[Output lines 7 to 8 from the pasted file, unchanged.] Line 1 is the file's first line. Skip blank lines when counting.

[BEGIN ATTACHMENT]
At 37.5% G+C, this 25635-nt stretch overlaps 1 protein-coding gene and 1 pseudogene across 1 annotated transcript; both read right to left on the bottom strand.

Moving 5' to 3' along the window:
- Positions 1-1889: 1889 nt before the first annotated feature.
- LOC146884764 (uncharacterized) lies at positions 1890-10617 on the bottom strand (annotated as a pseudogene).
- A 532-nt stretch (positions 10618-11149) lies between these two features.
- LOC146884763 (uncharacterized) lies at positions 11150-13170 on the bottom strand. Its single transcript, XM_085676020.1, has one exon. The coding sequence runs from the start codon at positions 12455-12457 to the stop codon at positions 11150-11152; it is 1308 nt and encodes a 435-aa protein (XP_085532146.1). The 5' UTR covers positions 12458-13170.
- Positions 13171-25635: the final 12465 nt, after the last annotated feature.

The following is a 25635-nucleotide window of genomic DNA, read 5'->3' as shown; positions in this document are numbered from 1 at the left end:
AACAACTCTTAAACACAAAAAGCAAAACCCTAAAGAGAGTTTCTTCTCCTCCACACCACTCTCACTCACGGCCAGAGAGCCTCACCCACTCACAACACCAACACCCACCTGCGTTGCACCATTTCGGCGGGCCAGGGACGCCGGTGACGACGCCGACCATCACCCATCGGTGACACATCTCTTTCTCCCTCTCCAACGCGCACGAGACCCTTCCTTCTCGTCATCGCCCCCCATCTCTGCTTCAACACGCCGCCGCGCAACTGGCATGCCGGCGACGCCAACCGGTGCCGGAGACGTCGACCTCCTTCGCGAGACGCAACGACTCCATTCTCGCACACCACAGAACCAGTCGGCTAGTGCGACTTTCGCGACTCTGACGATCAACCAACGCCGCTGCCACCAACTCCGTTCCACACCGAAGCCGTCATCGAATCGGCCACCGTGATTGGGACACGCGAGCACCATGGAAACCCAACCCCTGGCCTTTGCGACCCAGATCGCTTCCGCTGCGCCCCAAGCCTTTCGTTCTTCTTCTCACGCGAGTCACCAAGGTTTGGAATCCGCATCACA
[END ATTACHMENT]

- Positions 13171-25635: the final 12465 nt, after the last annotated feature.

The following is a 25635-nucleotide window of genomic DNA, read 5'->3' as shown; positions in this document are numbered from 1 at the left end: